Women who have diabetes during pregnancy are more likely to have a lower supply of milk for breastfeeding, says research published online in the journal Breastfeeding Medicine.
Previous studies have associated obesity in women with insulin resistance, and obesity also appears to lead to difficulties with lactation. Now, it seems that maternal glucose intolerance, too, may make breastfeeding harder.
The benefits of breastfeeding for both mother and baby are well-documented, and all mothers are encouraged to breastfeed their infants, including mothers with diabetes. However, many women stop earlier, and the most commonly cited reason is low milk supply.
Mothers with diabetes have special considerations; research has shown that it can take longer for mothers with diabetes to start breastfeeding, possibly because of the role played by insulin in lactation.
In addition, breastfeeding can lower the need for insulin by up to 25%, because breast milk contains lactose, which is a sugar. Feeding the baby means a loss of sugar and a fall in blood glucose levels. Lactating mothers with diabetes should be aware of the potential change in blood sugar levels to prevent hypoglycemia.
The current study, thought to be the first to investigate the association between maternal diabetes and low milk supply, could hold clues for future therapy options to increase milk supply.
Dr. Sarah Riddle, a pediatrician at the Center for Breastfeeding Medicine at Cincinnati Children’s Hospital Medical Center and colleagues studied electronic medical records of 641 women who first visited the center between June 2011 and May 2013.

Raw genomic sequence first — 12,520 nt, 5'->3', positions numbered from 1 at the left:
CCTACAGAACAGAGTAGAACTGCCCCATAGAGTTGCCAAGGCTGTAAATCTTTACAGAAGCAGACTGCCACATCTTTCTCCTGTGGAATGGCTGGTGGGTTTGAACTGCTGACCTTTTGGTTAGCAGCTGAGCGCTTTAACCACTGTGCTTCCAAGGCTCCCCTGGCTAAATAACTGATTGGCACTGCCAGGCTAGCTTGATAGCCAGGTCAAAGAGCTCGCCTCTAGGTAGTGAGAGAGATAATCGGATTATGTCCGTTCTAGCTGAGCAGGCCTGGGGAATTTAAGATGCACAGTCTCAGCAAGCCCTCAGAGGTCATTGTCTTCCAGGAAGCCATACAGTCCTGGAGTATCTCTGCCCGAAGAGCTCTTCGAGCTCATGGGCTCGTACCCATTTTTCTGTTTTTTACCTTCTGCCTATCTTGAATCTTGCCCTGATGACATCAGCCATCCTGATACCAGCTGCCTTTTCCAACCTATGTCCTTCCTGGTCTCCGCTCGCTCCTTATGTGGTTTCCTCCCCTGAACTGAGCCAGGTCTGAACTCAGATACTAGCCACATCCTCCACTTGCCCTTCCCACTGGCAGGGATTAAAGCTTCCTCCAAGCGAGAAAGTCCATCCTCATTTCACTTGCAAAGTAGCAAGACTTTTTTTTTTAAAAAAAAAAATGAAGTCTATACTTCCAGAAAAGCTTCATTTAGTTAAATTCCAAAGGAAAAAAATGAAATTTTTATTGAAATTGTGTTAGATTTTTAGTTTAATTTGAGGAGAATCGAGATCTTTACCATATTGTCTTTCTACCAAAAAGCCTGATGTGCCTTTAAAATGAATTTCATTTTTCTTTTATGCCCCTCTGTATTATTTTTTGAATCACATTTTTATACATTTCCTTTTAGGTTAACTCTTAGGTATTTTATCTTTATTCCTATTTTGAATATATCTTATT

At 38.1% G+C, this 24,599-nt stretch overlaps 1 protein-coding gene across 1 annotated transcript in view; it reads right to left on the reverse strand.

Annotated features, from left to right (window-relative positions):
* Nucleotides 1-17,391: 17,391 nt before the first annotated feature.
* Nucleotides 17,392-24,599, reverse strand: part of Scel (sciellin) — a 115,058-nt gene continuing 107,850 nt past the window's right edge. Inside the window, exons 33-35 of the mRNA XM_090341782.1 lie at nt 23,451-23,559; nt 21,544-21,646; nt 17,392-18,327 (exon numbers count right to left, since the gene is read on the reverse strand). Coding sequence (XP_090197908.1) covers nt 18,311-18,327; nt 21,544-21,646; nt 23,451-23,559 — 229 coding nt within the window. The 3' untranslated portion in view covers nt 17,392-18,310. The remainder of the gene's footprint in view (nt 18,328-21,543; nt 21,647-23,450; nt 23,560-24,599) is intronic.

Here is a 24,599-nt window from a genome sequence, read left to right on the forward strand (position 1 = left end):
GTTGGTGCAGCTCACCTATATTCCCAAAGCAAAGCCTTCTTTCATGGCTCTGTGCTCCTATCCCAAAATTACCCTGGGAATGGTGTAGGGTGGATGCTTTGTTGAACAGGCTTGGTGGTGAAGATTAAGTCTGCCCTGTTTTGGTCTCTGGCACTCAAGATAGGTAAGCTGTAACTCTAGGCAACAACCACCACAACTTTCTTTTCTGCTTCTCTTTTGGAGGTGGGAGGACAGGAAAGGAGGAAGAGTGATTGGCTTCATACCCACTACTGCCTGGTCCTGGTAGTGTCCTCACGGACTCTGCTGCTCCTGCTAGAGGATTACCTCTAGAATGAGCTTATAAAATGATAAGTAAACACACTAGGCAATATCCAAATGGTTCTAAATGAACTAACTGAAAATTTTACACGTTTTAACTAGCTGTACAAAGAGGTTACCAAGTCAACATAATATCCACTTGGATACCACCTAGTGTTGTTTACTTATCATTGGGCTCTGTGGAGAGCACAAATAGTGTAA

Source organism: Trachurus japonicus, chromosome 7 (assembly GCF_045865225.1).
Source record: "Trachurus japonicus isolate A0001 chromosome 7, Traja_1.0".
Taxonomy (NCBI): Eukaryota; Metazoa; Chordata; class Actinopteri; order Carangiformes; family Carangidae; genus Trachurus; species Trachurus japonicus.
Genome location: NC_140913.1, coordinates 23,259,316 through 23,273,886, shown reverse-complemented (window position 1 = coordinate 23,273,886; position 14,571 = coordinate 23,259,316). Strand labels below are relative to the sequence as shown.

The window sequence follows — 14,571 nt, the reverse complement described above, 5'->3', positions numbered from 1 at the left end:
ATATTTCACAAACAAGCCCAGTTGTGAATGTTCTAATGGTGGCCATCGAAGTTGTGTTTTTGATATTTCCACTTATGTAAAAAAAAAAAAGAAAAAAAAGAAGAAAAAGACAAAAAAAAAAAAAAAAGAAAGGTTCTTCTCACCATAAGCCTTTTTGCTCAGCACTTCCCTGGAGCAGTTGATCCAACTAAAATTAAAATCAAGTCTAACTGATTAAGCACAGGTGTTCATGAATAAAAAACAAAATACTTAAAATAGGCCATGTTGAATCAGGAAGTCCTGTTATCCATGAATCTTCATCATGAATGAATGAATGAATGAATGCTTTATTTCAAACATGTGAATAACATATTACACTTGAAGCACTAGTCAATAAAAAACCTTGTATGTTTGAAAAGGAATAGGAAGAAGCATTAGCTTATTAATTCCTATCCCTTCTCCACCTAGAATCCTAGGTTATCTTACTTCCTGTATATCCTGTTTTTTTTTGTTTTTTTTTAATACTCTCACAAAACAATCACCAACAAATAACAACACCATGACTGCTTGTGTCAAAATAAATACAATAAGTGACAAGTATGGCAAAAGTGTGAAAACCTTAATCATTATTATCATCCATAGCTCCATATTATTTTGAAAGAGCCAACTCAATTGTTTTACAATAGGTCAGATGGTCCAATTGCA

All the participants had given birth within the previous 90 days, and they were all keen to breastfeed.
The team compared results for mothers with diabetes, mothers with low milk supply and no other breastfeeding problem, and mothers who were experiencing breastfeeding problems, such as latching onto the breast, but with a plentiful milk supply.
Lead author Dr. Riddle explained to Medical News Today that since the researchers were interested in any indication of abnormal glucose metabolism during pregnancy, they did not differentiate between types of diabetes. She noted that some mothers with gestational diabetes may have had undiagnosed abnormal glucose metabolism before they became pregnant.
Results showed that nearly 15% of those with low milk supply had had diabetes during pregnancy. Just over 6% of mothers who had lactation problems unrelated to milk supply had maternal diabetes.
When MNT asked Dr. Riddle why she thought this might happen, she speculated that abnormal insulin action/glucose metabolism may cause difficulties in establishing and sustaining robust milk production, but she emphasized that far more research is needed to confirm a cause.
The study notes that there are currently few evidence-based strategies to help mothers to increase milk supply.
However, Dr. Riddle told MNT:
“We are hopeful that with a better understanding of the underlying physiology, targeted therapy may be designed to treat or perhaps prevent this problem. We are currently engaged in a small randomized controlled trial of metformin to treat low milk supply.”
MNT recently reported that the gut microbiome may be able to predict type 2 diabetes before symptoms show.